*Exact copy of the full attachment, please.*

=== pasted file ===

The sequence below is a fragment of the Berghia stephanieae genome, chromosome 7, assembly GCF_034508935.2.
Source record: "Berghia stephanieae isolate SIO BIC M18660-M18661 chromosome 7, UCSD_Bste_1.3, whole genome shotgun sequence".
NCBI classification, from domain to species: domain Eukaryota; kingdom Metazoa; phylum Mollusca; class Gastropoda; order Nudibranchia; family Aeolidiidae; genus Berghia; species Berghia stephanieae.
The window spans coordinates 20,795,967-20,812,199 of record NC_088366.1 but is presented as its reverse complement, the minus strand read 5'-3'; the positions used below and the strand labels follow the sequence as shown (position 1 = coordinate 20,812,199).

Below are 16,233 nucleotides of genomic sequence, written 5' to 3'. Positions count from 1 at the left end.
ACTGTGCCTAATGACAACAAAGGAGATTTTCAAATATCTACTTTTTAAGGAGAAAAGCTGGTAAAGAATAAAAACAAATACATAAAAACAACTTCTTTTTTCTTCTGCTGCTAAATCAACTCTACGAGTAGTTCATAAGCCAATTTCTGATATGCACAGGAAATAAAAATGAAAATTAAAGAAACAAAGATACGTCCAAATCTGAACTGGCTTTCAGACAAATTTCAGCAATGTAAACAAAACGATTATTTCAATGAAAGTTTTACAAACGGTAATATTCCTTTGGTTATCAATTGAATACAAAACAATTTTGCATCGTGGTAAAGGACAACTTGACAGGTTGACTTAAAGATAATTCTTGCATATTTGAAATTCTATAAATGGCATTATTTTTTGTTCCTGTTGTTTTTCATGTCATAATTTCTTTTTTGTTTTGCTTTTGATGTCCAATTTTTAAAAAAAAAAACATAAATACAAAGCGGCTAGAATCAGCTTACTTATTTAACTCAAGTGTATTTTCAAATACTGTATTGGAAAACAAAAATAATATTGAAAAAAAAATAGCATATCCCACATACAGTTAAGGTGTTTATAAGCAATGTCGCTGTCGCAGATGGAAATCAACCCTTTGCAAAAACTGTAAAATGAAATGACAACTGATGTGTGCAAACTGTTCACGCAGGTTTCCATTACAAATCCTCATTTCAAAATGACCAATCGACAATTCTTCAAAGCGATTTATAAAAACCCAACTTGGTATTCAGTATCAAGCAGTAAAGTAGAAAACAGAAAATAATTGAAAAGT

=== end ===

The sequence below is a fragment of the Berghia stephanieae genome, chromosome 7, assembly GCF_034508935.2.
Source record: "Berghia stephanieae isolate SIO BIC M18660-M18661 chromosome 7, UCSD_Bste_1.3, whole genome shotgun sequence".
NCBI classification, from domain to species: domain Eukaryota; kingdom Metazoa; phylum Mollusca; class Gastropoda; order Nudibranchia; family Aeolidiidae; genus Berghia; species Berghia stephanieae.
The window spans coordinates 20,795,967-20,812,199 of record NC_088366.1 but is presented as its reverse complement, the minus strand read 5'-3'; the positions used below and the strand labels follow the sequence as shown (position 1 = coordinate 20,812,199).

Below are 16,233 nucleotides of genomic sequence, written 5' to 3'. Positions count from 1 at the left end.
ACTGTGCCTAATGACAACAAAGGAGATTTTCAAATATCTACTTTTTAAGGAGAAAAGCTGGTAAAGAATAAAAACAAATACATAAAAACAACTTCTTTTTTCTTCTGCTGCTAAATCAACTCTACGAGTAGTTCATAAGCCAATTTCTGATATGCACAGGAAATAAAAATGAAAATTAAAGAAACAAAGATACGTCCAAATCTGAACTGGCTTTCAGACAAATTTCAGCAATGTAAACAAAACGATTATTTCAATGAAAGTTTTACAAACGGTAATATTCCTTTGGTTATCAATTGAATACAAAACAATTTTGCATCGTGGTAAAGGACAACTTGACAGGTTGACTTAAAGATAATTCTTGCATATTTGAAATTCTATAAATGGCATTATTTTTTGTTCCTGTTGTTTTTCATGTCATAATTTCTTTTTTGTTTTGCTTTTGATGTCCAATTTTTAAAAAAAAAAACATAAATACAAAGCGGCTAGAATCAGCTTACTTATTTAACTCAAGTGTATTTTCAAATACTGTATTGGAAAACAAAAATAATATTGAAAAAAAAATAGCATATCCCACATACAGTTAAGGTGTTTATAAGCAATGTCGCTGTCGCAGATGGAAATCAACCCTTTGCAAAAACTGTAAAATGAAATGACAACTGATGTGTGCAAACTGTTCACGCAGGTTTCCATTACAAATCCTCATTTCAAAATGACCAATCGACAATTCTTCAAAGCGATTTATAAAAACCCAACTTGGTATTCAGTATCAAGCAGTAAAGTAGAAAACAGAAAATAATTGAAAAGT